Richards does expect a large portion of the Sioux City Planned Parenthood’s roughly 4,800 patients to come to Siouxland, but he has a lot of unanswered questions. He’ll spend the coming days and weeks assessing exactly how many patients will come for care, from how far they will come, what services they need, and whether more staff will need to be hired.
Ron Kemp, the CEO of Community Health Centers of Southeast Iowa, said he’s met with several community-health providers to assess what the need will be. Two of Kemp’s clinics, in Keokuk and Burlington, will likely see a large portion of Planned Parenthood’s displaced patients.
One of his main concerns is increasing the clinics’ contraceptive capabilities. Occasionally, he said, his clinics actually refer patients looking for the more expensive, long-acting reversible contraceptives to Planned Parenthood. Those methods, which include things like implants and IUDs, “have historically been a financial issue for community health centers,” he said.
Another worry is that Planned Parenthood’s patients might be reluctant to seek out another provider. “Will people go without care?” Kemp asked, worrying that some will, “not because the capacity won’t be there but because we haven’t developed those relationships as providers.”
Many of Planned Parenthood’s patients are young people who visit their health centers, sometimes in a crisis, to get information in a safe, confidential environment. Richards, the Siouxland representative, said he’s concerned about replicating that: “They don’t want to go somewhere where they might run into their neighbor from down the street or their family member,” Richards said. “It would be tough, just losing that choice and that place that’s maybe more comforting and quieter to go to.”
All of that rings true for Rucinski, who was raised by conservative parents in a religious family in Burlington. She said there are a lot of conservative families in the area who don’t talk to their children about birth control. “A lot of times it’s their children who end up in the clinic and need help,” Rucinski said. “I was one of them. Planned Parenthood gave me the information that the adults in my life never did.”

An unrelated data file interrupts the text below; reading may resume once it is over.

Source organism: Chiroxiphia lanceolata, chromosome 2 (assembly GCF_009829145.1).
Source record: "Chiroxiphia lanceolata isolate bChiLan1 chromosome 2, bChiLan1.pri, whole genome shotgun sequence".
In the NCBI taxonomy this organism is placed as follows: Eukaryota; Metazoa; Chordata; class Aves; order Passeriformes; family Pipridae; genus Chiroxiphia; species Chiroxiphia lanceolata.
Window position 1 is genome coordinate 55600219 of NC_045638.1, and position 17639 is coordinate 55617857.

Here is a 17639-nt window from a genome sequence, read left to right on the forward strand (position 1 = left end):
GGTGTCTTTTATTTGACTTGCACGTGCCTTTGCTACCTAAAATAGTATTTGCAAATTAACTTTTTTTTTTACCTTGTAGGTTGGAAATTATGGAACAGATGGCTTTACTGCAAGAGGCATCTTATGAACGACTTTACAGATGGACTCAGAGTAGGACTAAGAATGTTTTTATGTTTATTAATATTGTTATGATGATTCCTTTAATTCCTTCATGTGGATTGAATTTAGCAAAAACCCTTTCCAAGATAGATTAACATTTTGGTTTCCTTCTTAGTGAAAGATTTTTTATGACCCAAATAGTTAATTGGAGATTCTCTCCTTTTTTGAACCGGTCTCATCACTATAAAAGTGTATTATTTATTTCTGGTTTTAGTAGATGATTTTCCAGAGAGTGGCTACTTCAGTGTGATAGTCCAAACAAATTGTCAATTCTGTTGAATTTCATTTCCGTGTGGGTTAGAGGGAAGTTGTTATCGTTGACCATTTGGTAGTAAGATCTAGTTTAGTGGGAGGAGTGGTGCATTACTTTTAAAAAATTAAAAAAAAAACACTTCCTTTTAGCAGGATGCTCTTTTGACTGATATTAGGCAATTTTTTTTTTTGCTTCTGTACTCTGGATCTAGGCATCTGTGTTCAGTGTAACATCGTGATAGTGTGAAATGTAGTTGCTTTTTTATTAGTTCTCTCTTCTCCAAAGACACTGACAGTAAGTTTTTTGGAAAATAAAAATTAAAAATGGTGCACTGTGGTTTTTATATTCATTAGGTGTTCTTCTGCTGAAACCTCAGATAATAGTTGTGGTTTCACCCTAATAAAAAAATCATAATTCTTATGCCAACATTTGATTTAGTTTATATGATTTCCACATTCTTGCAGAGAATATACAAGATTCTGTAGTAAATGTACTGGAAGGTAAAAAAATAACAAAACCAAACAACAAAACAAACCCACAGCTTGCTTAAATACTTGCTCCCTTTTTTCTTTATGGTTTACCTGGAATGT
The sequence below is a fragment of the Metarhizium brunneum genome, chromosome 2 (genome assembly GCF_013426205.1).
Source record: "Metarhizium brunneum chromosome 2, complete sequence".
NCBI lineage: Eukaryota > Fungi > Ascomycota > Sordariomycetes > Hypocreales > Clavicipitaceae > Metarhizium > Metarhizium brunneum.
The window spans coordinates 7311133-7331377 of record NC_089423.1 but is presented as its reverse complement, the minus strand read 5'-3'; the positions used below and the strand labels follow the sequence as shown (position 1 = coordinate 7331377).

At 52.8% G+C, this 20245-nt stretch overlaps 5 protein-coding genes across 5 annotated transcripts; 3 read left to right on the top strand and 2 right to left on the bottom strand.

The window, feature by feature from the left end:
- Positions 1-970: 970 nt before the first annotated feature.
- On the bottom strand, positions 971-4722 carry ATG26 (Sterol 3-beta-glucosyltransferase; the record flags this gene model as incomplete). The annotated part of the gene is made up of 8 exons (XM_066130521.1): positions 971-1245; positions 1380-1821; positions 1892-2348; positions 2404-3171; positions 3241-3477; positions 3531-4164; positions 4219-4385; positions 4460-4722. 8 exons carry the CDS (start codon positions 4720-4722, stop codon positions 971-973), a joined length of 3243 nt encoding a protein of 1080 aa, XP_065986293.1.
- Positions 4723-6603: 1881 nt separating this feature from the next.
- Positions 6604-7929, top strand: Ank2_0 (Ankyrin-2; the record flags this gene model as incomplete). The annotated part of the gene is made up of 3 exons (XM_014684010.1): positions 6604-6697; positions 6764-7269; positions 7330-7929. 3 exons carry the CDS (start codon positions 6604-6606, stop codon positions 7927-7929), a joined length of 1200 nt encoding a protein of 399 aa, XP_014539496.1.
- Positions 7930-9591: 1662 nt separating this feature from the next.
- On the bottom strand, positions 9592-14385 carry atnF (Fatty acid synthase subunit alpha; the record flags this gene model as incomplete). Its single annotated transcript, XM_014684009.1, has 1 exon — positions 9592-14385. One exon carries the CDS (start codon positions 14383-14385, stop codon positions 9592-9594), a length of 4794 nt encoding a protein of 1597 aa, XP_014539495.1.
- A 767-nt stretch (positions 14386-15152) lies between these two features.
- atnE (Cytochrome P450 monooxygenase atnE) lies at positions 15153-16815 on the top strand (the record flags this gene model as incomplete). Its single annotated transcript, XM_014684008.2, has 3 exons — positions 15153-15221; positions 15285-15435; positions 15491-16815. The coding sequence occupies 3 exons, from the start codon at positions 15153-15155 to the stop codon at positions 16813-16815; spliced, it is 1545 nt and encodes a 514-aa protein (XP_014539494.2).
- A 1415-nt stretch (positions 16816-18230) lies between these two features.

Rucinski works at a diner in town, makes minimum wage, and now has health insurance through the individual market under the Affordable Care Act. She’s worried that she’ll have a hard time finding another provider in town that can fit her in for her regular birth-control injections.
“I feel like [Republicans] have taken away my choice,” Rucinski said. “I’m still responsible for figuring this out, but they’ve made it harder for me to make a responsible choice.”
Another Burlington patient, Sara Robinson, 33, told me she has a primary-care doctor, but she goes to Planned Parenthood for pap smears and exams—and has been for 17 years. “I just feel super comfortable down there,” she said. “They were the ones that helped me when I was younger with birth control and showed me my options. There were times I didn’t have insurance, and that was my only option, too,” she said.